Millions turn to Vox each month to understand what’s happening in the news, from the coronavirus crisis to a racial reckoning to what is, quite possibly, the most consequential presidential election of our lifetimes. Our mission has never been more vital than it is in this moment: to empower you through understanding. But our distinctive brand of explanatory journalism takes resources. Even when the economy and the news advertising market recovers, your support will be a critical part of sustaining our resource-intensive work. If you have already contributed, thank you. If you haven’t, please consider helping everyone make sense of an increasingly chaotic world: Contribute today from as little as $3.

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Melania Trump to vote on Election Day, first lady’s spokeswoman says

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President Donald Trump speaks during a campaign rally at Pickaway Agricultural and Event Center on October 24 in Circleville, Ohio.
President Donald Trump speaks during a campaign rally at Pickaway Agricultural and Event Center on October 24 in Circleville, Ohio. Evan Vucci/AP

Shortly after Ohio State defeated Nebraska on the opening weekend of Big Ten college football, President Donald Trump took credit for the return of the conference’s season. 

“And it’s great to be back in Ohio to celebrate the return of Big Ten football with a big victory today for the Buckeyes,” Trump told the crowd Saturday at a rally in Circleville, Ohio, just outside of Columbus.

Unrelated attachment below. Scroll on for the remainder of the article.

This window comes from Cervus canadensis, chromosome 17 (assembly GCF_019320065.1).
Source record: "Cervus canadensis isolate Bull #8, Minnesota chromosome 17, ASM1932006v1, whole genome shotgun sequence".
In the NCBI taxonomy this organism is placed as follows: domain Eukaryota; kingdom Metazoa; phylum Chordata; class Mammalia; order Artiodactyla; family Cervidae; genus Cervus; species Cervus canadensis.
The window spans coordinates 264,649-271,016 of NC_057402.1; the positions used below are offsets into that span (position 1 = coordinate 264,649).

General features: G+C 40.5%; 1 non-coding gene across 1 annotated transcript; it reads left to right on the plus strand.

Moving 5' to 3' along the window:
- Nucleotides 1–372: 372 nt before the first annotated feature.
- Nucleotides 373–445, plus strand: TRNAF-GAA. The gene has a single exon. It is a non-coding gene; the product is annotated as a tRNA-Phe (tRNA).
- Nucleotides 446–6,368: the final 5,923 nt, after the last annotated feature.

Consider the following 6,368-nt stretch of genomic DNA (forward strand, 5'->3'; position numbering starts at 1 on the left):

“So then I had an idea, I said I’m gonna get it open if it’s shutdown, that’s what happened,” Trump said. “And I worked hard to bring back Big Ten and I got together with your commissioner, he did a good job, and we got it back, and today you won your football game and you were very happy about it.”

Trump repeatedly pressured the conference to play football this fall, which it ultimately decided to do. However, it’s unclear how much influence the President’s pressure had on that decision despite him taking credit for it. 

CNN’s Harry Enten wrote earlier that Trump obviously saw a political opportunity with concern to the Big Ten. There’s a reason he focused most of his attention on the Big Ten suspending play, as opposed to the many other conferences that did. Most of those other conferences aren’t based in swing states.

And Trump wasn’t alone. Biden also made ads showing empty college football stadiums due to the coronavirus with the blame landing at Trump’s feet.

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Poland had some of the strictest abortion laws in Europe. They just got even stricter.

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Poland’s highest court on Thursday banned abortions due to fetal defects, a ruling that further narrows reproductive rights in a country with some of the most conservative abortion laws in Europe.

On Friday, protestors took to the streets and clashed with police in several major cities across Poland to demonstrate against what reproductive rights advocates say is effectively a near-total ban on abortions.

The Polish constitutional tribunal found that abortions in cases where “prenatal tests or other medical indications indicate a high probability of severe and irreversible fetal impairment or an incurable life-threatening disease” violate the right to life.

The only remaining reasons someone can get a legal abortion in Poland now are in the case of rape, incest, or when the mother’s life is in danger. According to CNN, around 98 percent of legal abortions in Poland are conducted due to fetal defects.